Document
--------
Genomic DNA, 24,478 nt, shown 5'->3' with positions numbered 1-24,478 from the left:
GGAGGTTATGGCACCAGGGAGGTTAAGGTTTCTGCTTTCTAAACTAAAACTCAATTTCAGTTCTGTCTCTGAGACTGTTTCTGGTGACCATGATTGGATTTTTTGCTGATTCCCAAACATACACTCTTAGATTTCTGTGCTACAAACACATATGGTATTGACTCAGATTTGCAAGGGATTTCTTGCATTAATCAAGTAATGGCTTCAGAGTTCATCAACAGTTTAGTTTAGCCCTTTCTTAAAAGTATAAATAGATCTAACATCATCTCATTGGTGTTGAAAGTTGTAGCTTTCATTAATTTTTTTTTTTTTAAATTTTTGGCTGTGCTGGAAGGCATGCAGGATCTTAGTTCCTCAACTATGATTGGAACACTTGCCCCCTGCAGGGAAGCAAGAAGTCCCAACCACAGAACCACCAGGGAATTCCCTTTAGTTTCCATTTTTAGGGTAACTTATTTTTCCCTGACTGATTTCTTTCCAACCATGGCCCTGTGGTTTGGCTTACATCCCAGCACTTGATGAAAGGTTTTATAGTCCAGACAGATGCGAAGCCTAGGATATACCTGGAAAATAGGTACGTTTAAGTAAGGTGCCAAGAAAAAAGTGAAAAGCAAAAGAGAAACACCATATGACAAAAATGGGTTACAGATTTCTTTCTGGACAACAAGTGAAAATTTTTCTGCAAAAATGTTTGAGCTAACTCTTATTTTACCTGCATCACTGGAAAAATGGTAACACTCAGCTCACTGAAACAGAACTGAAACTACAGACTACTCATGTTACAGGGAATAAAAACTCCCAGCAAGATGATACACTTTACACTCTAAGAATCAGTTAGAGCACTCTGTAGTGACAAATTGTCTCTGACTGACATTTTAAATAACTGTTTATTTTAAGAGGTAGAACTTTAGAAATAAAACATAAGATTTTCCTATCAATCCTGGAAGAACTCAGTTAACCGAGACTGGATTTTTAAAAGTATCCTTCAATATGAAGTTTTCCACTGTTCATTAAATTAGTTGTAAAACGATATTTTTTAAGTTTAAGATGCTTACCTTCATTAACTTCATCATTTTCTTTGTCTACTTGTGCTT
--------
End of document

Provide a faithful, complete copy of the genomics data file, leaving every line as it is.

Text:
Genomic DNA, 24,478 nt, shown 5'->3' with positions numbered 1-24,478 from the left:
GGAGGTTATGGCACCAGGGAGGTTAAGGTTTCTGCTTTCTAAACTAAAACTCAATTTCAGTTCTGTCTCTGAGACTGTTTCTGGTGACCATGATTGGATTTTTTGCTGATTCCCAAACATACACTCTTAGATTTCTGTGCTACAAACACATATGGTATTGACTCAGATTTGCAAGGGATTTCTTGCATTAATCAAGTAATGGCTTCAGAGTTCATCAACAGTTTAGTTTAGCCCTTTCTTAAAAGTATAAATAGATCTAACATCATCTCATTGGTGTTGAAAGTTGTAGCTTTCATTAATTTTTTTTTTTTTAAATTTTTGGCTGTGCTGGAAGGCATGCAGGATCTTAGTTCCTCAACTATGATTGGAACACTTGCCCCCTGCAGGGAAGCAAGAAGTCCCAACCACAGAACCACCAGGGAATTCCCTTTAGTTTCCATTTTTAGGGTAACTTATTTTTCCCTGACTGATTTCTTTCCAACCATGGCCCTGTGGTTTGGCTTACATCCCAGCACTTGATGAAAGGTTTTATAGTCCAGACAGATGCGAAGCCTAGGATATACCTGGAAAATAGGTACGTTTAAGTAAGGTGCCAAGAAAAAAGTGAAAAGCAAAAGAGAAACACCATATGACAAAAATGGGTTACAGATTTCTTTCTGGACAACAAGTGAAAATTTTTCTGCAAAAATGTTTGAGCTAACTCTTATTTTACCTGCATCACTGGAAAAATGGTAACACTCAGCTCACTGAAACAGAACTGAAACTACAGACTACTCATGTTACAGGGAATAAAAACTCCCAGCAAGATGATACACTTTACACTCTAAGAATCAGTTAGAGCACTCTGTAGTGACAAATTGTCTCTGACTGACATTTTAAATAACTGTTTATTTTAAGAGGTAGAACTTTAGAAATAAAACATAAGATTTTCCTATCAATCCTGGAAGAACTCAGTTAACCGAGACTGGATTTTTAAAAGTATCCTTCAATATGAAGTTTTCCACTGTTCATTAAATTAGTTGTAAAACGATATTTTTTAAGTTTAAGATGCTTACCTTCATTAACTTCATCATTTTCTTTGTCTACTTGTGCTT